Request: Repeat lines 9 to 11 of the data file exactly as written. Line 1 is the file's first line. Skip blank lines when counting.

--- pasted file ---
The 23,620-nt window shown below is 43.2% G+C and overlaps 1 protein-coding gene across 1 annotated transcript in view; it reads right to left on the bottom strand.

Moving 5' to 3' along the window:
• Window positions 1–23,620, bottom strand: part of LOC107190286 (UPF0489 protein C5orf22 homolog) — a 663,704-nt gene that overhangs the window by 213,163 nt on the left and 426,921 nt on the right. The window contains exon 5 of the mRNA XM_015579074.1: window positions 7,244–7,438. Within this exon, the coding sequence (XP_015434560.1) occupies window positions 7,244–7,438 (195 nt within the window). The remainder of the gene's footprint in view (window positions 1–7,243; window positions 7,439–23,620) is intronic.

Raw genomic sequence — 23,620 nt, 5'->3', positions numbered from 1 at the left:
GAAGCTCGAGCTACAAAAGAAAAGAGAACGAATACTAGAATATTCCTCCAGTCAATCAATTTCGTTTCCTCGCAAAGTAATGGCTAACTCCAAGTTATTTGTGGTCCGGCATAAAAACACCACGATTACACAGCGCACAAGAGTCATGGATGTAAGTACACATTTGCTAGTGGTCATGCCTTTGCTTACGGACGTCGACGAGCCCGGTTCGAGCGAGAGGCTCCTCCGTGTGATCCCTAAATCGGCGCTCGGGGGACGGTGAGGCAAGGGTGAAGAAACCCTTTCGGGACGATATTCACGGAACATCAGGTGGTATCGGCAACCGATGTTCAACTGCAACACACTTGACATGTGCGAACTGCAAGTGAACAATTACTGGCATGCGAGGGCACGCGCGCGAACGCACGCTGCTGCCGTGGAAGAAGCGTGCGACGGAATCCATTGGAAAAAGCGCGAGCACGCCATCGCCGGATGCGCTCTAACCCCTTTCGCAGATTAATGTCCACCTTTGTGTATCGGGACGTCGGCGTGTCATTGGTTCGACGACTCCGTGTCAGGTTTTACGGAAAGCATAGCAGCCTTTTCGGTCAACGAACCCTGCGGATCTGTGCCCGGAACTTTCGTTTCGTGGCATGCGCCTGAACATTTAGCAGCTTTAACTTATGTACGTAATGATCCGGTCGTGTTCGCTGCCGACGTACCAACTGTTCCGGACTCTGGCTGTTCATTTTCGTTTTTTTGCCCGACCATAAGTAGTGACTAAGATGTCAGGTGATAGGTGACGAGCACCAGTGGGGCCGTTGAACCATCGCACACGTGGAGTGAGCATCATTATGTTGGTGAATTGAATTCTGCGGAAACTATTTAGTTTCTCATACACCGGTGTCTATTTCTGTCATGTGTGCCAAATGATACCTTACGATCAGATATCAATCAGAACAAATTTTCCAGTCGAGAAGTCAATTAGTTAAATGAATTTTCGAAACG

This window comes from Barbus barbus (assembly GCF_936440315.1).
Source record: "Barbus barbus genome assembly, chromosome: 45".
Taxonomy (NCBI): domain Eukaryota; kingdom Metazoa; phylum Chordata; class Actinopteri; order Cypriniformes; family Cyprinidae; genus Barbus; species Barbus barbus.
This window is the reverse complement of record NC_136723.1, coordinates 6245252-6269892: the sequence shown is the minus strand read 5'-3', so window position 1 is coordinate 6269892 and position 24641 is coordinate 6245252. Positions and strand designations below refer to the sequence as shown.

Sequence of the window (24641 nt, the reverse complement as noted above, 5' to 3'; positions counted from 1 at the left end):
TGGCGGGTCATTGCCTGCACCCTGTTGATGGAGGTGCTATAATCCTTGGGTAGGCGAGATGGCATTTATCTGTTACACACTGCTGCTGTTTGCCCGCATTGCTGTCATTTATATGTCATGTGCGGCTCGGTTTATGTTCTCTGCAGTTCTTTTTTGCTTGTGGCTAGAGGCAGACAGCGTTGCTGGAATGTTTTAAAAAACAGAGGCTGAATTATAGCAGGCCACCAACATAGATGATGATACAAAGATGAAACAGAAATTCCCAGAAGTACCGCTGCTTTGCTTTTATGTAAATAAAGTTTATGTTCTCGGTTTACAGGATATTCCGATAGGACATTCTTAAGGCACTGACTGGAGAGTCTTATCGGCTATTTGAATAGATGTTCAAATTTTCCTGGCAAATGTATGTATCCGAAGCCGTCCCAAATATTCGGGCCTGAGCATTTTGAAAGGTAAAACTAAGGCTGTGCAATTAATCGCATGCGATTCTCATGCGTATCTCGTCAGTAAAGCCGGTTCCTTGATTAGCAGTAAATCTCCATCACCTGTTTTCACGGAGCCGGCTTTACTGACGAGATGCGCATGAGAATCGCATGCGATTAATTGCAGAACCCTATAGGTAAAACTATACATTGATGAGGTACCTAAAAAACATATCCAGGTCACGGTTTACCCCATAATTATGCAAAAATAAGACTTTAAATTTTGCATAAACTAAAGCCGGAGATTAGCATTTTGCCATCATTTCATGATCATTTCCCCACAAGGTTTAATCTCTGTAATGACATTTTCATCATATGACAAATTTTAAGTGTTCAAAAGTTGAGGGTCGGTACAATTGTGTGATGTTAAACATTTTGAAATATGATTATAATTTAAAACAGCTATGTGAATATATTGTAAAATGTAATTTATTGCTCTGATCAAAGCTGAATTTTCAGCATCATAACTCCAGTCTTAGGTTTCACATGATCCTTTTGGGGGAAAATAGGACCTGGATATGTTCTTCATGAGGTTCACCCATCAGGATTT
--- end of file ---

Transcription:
This window is the reverse complement of record NC_136723.1, coordinates 6245252-6269892: the sequence shown is the minus strand read 5'-3', so window position 1 is coordinate 6269892 and position 24641 is coordinate 6245252. Positions and strand designations below refer to the sequence as shown.

Sequence of the window (24641 nt, the reverse complement as noted above, 5' to 3'; positions counted from 1 at the left end):
TGGCGGGTCATTGCCTGCACCCTGTTGATGGAGGTGCTATAATCCTTGGGTAGGCGAGATGGCATTTATCTGTTACACACTGCTGCTGTTTGCCCGCATTGCTGTCATTTATATGTCATGTGCGGCTCGGTTTATGTTCTCTGCAGTTCTTTTTTGCTTGTGGCTAGAGGCAGACAGCGTTGCTGGAATGTTTTAAAAAACAGAGGCTGAATTATAGCAGGCCACCAACATAGATGATGATACAAAGATGAAACAGAAATTCCCAGAAGTACCGCTGCTTTGCTTTTATGTAAATAAAGTTTATGTTCTCGGTTTACAGGATATTCCGATAGGACATTCTTAAGGCACTGACTGGAGAGTCTTATCGGCTATTTGAATAGATGTTCAAATTTTCCTGGCAAATGTATGTATCCGAAGCCGTCCCAAATATTCGGGCCTGAGCATTTTGAAAGGTAAAACTAAGGCTGTGCAATTAATCGCATGCGATTCTCATGCGTATCTCGTCAGTAAAGCCGGTTCCTTGATTAGCAGTAAATCTCCATCACCTGTTTTCACGGAGCCGGCTTTACTGACGAGATGCGCATGAGAATCGCATGCGATTAATTGCAGAACCCTATAGGTAAAACTATACATTGATGAGGTACCTAAAAAACATATCCAGGTCACGGTTTACCCCATAATTATGCAAAAATAAGACTTTAAATTTTGCATAAACTAAAGCCGGAGATTAGCATTTTGCCATCATTTCATGATCATTTCCCCACAAGGTTTAATCTCTGTAATGACATTTTCATCATATGACAAATTTTAAGTGTTCAAAAGTTGAGGGTCGGTACAATTGTGTGATGTTAAACATTTTGAAATATGATTATAATTTAAAACAGCTATGTGAATATATTGTAAAATGTAATTTATTGCTCTGATCAAAGCTGAATTTTCAGCATCATAACTCCAGTCTTAGGTTTCACATGATCCTTTTGGGGGAAAATAGGACCTGGATATGTTCTTCATGAGGTTCACCCATCAGGATTT